Upon meeting William Temples, you may think he is from Latin America.
He is fluent in Spanish and calls himself Guillermo. He shops at the Spanish grocery store on South Boulevard and listens almost exclusively to Spanish music. His home is covered with paintings and photos from Buenos Aires and he often wears a wooden necklace resembling a rosary around his neck. To a non-Spanish speaking person, even his accent seems to hint at a foreign birth.
Temples, 42, is from southern Georgia. But he might not admit it.
Twelve years ago Temples was just coming out of a divorce when he decided to learn Spanish. To make himself more fluent, he visited Buenos Aires, Argentina, because he was told it was beautiful.
Before he reached the hotel there, Temples was stopped by a sight that would forever change his life.
All around him an accordion's bittersweet melody filled the air. Couple's torsos and cheeks pressed together as they floated to the music in a dance he had never seen before, and never forget.
That dance was the Argentine tango.
For the next two weeks, Temples forgot his pursuit of Spanish and learned to tango. He visited a different tango school every day. His instructors taught him as much as one can learn in two weeks.
Upon returning to his south Charlotte home, Temples went to dance studios seeking to continue his education. But he kept running into the same problem - the only tango taught in Charlotte was ballroom tango - an entirely different dance.
One day he met a man also looking for an Argentine tango class. Originally from Argentina, Daniel Arredondo knew significantly more tango than Temples. Temples begged Arredondo to start a beginner's class in Charlotte and Temples, who worked at the former Tower Club in uptown, was able to borrow studio space.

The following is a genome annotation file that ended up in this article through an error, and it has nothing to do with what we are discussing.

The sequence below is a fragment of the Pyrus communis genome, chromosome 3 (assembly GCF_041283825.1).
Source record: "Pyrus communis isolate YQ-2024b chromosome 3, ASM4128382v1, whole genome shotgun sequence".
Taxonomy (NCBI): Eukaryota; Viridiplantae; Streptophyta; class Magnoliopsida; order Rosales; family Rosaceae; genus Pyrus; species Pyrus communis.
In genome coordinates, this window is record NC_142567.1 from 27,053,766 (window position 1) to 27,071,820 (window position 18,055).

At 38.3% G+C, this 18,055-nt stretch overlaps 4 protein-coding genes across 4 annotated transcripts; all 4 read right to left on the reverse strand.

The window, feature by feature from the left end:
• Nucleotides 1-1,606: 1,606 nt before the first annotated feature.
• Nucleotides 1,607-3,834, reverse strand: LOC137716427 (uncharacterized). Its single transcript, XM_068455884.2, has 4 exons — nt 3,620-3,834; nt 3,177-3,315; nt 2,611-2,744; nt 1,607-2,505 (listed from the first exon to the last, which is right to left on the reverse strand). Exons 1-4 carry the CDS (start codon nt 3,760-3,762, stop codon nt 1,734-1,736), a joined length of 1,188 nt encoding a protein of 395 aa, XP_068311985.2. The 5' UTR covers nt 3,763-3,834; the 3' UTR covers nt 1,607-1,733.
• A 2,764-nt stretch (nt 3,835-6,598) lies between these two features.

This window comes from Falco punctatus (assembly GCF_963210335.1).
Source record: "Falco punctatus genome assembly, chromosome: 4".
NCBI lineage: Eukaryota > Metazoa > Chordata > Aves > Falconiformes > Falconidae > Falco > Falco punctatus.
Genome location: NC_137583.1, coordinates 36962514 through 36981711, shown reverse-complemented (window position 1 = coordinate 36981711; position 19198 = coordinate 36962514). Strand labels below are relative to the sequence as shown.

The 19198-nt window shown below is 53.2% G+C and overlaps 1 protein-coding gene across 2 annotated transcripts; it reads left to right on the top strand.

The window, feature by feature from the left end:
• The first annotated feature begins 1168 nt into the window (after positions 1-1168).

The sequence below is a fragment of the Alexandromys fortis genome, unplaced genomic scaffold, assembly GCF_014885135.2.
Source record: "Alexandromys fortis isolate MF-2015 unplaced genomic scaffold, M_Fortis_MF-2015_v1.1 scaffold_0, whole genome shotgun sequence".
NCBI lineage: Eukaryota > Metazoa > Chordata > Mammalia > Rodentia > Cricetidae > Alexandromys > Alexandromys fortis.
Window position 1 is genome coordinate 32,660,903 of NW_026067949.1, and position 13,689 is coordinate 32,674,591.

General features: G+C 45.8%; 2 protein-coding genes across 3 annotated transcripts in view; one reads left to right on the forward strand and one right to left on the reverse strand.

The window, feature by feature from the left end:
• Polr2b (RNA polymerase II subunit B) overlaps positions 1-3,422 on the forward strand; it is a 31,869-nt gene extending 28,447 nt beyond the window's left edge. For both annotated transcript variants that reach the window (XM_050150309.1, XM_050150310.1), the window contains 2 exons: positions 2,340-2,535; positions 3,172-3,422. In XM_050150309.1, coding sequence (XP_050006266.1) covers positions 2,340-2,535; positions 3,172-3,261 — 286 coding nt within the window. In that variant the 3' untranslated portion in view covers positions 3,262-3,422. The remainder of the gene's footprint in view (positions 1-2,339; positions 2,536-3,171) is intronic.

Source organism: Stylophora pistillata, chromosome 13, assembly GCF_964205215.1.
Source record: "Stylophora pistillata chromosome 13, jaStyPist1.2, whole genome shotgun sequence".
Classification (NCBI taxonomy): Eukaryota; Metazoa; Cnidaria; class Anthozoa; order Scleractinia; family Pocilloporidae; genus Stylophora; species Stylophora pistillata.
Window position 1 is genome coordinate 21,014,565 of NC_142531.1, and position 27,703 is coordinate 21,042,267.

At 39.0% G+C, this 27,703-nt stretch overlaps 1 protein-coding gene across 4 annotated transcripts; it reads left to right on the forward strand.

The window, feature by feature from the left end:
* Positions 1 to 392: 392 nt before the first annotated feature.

Arredondo came up with the name Passion for Tango for his newfound school, and Temples, who had a degree from Savannah College of Art and Design, drew the logo, a couple dancing, inspired by what he saw in Argentina.
Having been put online by a friend, the logo started showing up at the top of Google image searches and Temples was contacted by people from all over the world, wanting to know if they could use his image for their tango school or music artwork.
Temples found that he couldn't stop drawing tango dancers and scenes from Argentina. The dance that was becoming more and more a part of his life was spilling onto his canvases.
It also was spilling into the Charlotte community. Soon the class moved to various sites, including Bistro 100, RiRa's, Patou Bistro, Morehead Street Tavern and now, Lynn's Dance Club.
After a few years, Temples also started instructing in Charlotte. Now, Passion for Tango offers classes at various locations four days a week and usually at least one milonga (tango dance) per week.
Temples has frequently visited Argentina where he met his current wife Mariana. Thanks to her, he says his connection to Argentina is stronger than ever and he is becoming more inspired with his art. "I can't imagine a life without tango," Temples said.